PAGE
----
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EcoSal Plus

Domain 9: Life in Communities and the Environment

The Life of Commensal in the Mammalian Intestine

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  • Authors: Tyrell Conway1, Karen A. Krogfelt2, and Paul S. Cohen3
  • Editor: Michael S. Donnenberg4
  • VIEW AFFILIATIONS HIDE AFFILIATIONS
    Affiliations: 1: Department of Botany and Microbiology, University of Oklahoma, Norman, OK 73019; 2: Department of Gastrointestinal Infections, Statens Seruminstitut, 2300 Copenhagen S, Denmark; 3: Department of Cell and Molecular Biology, University of Rhode Island, Kingston, RI 02881; 4: University of Maryland, School of Medicine, Baltimore, MD
  • Received 06 May 2004 Accepted 13 August 2004 Published 29 December 2004
  • Address correspondence to Paul S. Cohen pco1697u@postoffice.uri.edu
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  • Abstract:

    In this chapter we review the literature with respect to what is known about how colonizesthe mammalian intestine. We begin with a brief discussion of the mammalian large intestine, the major site that commensal strains of colonize. Next, evidence is discussed showing that, in order to colonize, must be able to penetrate and grow in the mucus layer of the large intestine. This is followed by discussions of colonization resistance, i.e., factors that are involved in the ability of a complete microbiota (microflora) to resist colonization by an invading bacterium, the advantages and disadvantages of the in vivo colonization models used in colonization research, the initiation and maintenance stages of colonization, and the rate of growth in the intestine. The next two sections of the chapter discuss the role of motility in colonization and how adhesion to mucosal receptors aids or inhibits penetration of the intestinal mucus layer and thereby either promotes or prevents colonization. Finally, the contribution of nutrition to the ability of to colonize is discussed based on the surprising finding that different nutrients are used by MG1655, a commensal strain, and by EDL933, an enterohemorrhagic strain, to colonize the intestine.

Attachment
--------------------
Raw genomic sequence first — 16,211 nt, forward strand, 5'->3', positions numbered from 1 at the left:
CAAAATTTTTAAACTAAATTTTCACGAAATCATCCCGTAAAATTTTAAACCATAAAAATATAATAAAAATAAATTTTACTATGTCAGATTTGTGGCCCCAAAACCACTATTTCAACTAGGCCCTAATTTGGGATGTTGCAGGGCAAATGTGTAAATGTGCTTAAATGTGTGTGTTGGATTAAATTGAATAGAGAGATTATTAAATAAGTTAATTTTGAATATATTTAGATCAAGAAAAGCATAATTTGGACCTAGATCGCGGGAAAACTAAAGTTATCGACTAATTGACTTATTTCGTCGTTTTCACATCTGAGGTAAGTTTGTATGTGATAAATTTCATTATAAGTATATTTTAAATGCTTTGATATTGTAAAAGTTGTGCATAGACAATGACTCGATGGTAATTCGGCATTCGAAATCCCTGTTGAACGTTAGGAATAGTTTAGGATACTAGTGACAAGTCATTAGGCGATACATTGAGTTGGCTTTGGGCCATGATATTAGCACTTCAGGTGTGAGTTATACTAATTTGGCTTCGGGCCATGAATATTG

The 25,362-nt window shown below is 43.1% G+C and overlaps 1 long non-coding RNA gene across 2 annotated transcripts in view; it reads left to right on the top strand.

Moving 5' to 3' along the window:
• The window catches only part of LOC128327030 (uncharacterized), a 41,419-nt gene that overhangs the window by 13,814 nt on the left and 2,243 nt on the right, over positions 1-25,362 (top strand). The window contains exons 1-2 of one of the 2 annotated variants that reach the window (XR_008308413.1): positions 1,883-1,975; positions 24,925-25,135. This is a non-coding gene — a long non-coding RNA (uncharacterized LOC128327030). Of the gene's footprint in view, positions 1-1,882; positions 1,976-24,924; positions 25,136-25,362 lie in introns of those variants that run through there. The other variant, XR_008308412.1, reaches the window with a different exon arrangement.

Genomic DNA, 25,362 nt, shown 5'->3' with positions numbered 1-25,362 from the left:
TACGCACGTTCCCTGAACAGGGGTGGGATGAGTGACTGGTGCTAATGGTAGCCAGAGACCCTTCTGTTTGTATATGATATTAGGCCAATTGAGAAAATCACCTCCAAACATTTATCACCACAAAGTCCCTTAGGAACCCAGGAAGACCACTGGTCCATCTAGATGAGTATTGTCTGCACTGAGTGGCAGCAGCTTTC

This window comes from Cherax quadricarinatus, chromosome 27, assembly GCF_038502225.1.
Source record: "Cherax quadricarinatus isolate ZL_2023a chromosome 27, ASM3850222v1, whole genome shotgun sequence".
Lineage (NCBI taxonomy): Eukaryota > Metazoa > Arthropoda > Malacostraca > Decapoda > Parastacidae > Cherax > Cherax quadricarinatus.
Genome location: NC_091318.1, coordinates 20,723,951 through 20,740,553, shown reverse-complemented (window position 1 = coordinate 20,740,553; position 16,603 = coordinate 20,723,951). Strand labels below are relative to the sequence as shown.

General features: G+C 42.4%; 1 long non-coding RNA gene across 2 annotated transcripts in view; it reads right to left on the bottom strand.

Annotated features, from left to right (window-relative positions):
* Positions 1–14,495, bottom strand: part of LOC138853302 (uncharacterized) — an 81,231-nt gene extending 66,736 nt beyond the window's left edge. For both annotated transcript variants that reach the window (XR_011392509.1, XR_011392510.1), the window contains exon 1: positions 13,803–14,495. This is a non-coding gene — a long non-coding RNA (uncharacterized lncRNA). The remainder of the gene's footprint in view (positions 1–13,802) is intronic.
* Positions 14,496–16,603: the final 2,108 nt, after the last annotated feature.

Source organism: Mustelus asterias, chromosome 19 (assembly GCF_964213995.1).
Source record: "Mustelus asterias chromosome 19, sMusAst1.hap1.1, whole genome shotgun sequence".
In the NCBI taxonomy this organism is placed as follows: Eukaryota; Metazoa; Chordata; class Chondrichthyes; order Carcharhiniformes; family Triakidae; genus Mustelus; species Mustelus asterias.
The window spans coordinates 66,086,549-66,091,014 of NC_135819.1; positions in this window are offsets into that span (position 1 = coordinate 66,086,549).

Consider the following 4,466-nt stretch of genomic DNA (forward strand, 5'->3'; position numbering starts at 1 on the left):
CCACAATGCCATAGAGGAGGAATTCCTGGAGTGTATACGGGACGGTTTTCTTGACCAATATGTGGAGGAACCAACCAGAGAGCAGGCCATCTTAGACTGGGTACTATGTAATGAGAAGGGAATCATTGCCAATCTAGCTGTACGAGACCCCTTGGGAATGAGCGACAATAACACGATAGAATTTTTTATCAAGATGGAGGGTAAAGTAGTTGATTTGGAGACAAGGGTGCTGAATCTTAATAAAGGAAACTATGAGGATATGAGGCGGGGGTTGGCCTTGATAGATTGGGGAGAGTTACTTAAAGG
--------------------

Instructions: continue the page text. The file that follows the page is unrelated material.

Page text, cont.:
• Citation: Conway T, Krogfelt K, Cohen P. 2004. The Life of Commensal in the Mammalian Intestine, EcoSal Plus 2004; doi:10.1128/ecosalplus.8.3.1.2

Key Concept Ranking

Large Intestine
0.55184567
Type 1 Fimbriae
0.52808076
Acetyl Coenzyme A
0.5138889
Fatty Acid Degradation
0.45439506
Bacteroides thetaiotaomicron
0.37661576
0.55184567

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ecosalplus.8.3.1.2.citations
ecosalplus/1/1
content/journal/ecosalplus/10.1128/ecosalplus.8.3.1.2
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/content/journal/ecosalplus/10.1128/ecosalplus.8.3.1.2
2004-12-29
2017-03-26

Abstract:

In this chapter we review the literature with respect to what is known about how colonizesthe mammalian intestine. We begin with a brief discussion of the mammalian large intestine, the major site that commensal strains of colonize. Next, evidence is discussed showing that, in order to colonize, must be able to penetrate and grow in the mucus layer of the large intestine. This is followed by discussions of colonization resistance, i.e., factors that are involved in the ability of a complete microbiota (microflora) to resist colonization by an invading bacterium, the advantages and disadvantages of the in vivo colonization models used in colonization research, the initiation and maintenance stages of colonization, and the rate of growth in the intestine. The next two sections of the chapter discuss the role of motility in colonization and how adhesion to mucosal receptors aids or inhibits penetration of the intestinal mucus layer and thereby either promotes or prevents colonization. Finally, the contribution of nutrition to the ability of to colonize is discussed based on the surprising finding that different nutrients are used by MG1655, a commensal strain, and by EDL933, an enterohemorrhagic strain, to colonize the intestine.

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